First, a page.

We remember the founding dream of the Raspberry Pi as if it were just about a decade ago: to build a computer cheap enough that it would be within everyone’s reach, so that every school kid could have one, bringing us into a world of global computer literacy. That’s a damn big goal, and while they succeeded on the first count early on, putting together a $35 single-board computer, the gigantic second part of that master plan is still a work in progress. As ubiquitous as the Raspberry Pi is in our circles, it’s still got a ways to go with the general population.
The Raspberry Pi Model B wasn’t, and isn’t, exactly something that you’d show to my father-in-law without him asking incredulously “That’s a computer?!”. It was a green PCB, and you had to rig up your own beefy 5 V power supply, figure out some kind of enclosure, scrounge up a keyboard and mouse, add in a monitor, and only then did you have a computer. We’ve asked the question a couple of times, can the newest Raspberry Pi 4B be used as a daily-driver desktop, and answered that in the affirmative, certainly in terms of it having adequate performance.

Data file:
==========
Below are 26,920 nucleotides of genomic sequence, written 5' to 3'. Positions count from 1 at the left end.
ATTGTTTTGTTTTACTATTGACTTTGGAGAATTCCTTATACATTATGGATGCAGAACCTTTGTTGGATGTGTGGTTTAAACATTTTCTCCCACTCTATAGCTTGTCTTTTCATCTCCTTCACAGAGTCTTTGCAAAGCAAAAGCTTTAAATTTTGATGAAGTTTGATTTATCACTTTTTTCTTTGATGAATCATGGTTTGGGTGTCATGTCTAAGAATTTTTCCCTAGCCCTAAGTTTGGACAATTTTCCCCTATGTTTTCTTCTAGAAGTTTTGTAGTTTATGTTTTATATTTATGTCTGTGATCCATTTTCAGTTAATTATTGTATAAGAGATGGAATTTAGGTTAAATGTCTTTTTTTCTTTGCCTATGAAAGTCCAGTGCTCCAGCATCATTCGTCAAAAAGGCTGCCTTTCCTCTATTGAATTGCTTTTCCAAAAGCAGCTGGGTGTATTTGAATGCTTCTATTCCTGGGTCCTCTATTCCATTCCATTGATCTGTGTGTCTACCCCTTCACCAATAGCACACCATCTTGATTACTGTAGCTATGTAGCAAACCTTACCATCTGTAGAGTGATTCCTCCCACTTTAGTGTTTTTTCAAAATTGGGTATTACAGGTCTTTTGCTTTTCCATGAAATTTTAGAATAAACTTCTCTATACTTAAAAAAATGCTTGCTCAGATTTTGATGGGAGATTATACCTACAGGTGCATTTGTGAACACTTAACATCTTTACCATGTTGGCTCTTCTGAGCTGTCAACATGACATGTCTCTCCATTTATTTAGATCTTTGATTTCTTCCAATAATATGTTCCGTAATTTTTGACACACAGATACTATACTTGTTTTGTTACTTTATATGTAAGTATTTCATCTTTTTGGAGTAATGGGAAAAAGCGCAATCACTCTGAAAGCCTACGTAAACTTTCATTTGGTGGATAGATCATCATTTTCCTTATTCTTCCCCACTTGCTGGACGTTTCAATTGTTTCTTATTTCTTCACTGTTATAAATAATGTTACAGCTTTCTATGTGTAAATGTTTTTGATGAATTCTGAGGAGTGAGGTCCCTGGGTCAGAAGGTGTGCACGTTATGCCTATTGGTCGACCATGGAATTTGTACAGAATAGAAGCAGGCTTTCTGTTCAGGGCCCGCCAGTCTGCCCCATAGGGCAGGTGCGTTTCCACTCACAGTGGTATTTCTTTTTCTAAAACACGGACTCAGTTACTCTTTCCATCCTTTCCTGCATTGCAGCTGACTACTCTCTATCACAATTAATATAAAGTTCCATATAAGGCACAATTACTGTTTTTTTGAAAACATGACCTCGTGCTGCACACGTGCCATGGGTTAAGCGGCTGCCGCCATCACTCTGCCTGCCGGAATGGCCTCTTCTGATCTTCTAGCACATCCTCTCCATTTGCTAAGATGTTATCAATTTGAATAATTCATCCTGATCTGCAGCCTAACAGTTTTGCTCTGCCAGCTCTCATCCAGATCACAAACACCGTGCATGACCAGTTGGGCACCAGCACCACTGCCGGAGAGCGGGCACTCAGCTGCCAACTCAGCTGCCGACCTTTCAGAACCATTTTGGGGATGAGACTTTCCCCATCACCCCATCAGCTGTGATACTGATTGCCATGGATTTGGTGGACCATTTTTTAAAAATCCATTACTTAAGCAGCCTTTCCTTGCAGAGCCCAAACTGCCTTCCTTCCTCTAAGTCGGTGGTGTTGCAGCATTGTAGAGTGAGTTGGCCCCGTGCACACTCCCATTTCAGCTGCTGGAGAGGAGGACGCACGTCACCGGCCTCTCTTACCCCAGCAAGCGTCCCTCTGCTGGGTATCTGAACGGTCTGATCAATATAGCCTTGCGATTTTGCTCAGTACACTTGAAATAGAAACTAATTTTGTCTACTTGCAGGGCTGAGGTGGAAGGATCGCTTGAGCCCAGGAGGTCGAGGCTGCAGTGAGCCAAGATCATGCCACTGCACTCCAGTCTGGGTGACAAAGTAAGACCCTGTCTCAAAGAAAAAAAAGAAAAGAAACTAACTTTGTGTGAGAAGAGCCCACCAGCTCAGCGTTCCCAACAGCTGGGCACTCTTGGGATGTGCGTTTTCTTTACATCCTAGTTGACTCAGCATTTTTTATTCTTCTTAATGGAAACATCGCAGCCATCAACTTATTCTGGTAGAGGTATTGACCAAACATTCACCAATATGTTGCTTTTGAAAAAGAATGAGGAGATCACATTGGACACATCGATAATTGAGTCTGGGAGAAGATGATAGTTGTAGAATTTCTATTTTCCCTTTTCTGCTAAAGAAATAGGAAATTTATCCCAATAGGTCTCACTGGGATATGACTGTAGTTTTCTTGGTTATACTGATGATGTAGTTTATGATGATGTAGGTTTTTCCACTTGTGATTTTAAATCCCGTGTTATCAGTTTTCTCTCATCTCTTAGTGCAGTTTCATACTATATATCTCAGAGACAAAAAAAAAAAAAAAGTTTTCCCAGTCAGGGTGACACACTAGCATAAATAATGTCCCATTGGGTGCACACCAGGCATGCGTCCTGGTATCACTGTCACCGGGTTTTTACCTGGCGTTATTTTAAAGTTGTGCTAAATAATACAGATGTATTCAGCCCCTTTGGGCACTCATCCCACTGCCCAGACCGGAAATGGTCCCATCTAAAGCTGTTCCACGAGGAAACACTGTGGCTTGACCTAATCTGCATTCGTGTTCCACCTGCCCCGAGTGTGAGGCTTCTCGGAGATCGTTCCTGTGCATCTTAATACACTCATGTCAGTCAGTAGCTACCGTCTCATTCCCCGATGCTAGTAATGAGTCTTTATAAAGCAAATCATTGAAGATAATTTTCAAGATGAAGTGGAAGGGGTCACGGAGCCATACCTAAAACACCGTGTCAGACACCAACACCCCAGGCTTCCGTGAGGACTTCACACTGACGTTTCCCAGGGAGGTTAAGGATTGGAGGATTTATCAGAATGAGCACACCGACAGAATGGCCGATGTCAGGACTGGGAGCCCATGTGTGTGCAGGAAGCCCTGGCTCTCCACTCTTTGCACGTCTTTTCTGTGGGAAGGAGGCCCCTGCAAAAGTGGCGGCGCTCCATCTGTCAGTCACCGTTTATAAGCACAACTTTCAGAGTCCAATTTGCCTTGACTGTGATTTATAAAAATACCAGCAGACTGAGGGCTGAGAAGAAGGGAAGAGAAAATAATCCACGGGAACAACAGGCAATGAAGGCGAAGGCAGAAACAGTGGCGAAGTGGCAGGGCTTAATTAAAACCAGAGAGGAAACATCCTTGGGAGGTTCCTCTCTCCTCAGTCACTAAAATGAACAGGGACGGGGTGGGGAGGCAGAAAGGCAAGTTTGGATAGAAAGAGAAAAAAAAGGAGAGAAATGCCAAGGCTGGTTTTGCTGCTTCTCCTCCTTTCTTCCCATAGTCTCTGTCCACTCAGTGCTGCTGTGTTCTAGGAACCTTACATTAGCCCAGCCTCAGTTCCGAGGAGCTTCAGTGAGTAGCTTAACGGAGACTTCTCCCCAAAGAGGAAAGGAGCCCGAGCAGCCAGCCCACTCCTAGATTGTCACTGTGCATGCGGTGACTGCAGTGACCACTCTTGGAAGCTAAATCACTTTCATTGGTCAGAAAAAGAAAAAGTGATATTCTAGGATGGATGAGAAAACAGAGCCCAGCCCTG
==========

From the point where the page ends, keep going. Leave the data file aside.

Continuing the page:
But powerful doesn’t necessarily mean accessible. If you want to build your own cyberdeck, put together an arcade box, screw a computer into the underside of your workbench, or stack together Pi Hats and mount the whole thing on your autonomous vehicle testbed, the Raspberry Pi is just the ticket. But that’s the computer for the Hackaday crowd, not the computer for everybody. It’s just a little bit too involved.
The Raspberry Pi 400, in contrast, is a sleek piece of design. Sure, you still need a power supply, monitor, and mouse, but it’s a lot more of a stand-alone computer than the Pi Model B. It’s made of high-quality plastic, with a decent keyboard. It’s small, it’s light, and frankly, it’s sexy. It’s the kind of thing that would pass the father-in-law test, and we’d suggest that might go a long way toward actually realizing the dream of cheaply available universal (open source) computing. In some sense, it’s the least Hackaday Raspberry Pi. But that’s not saying that you might not want one to slip into your toolbag.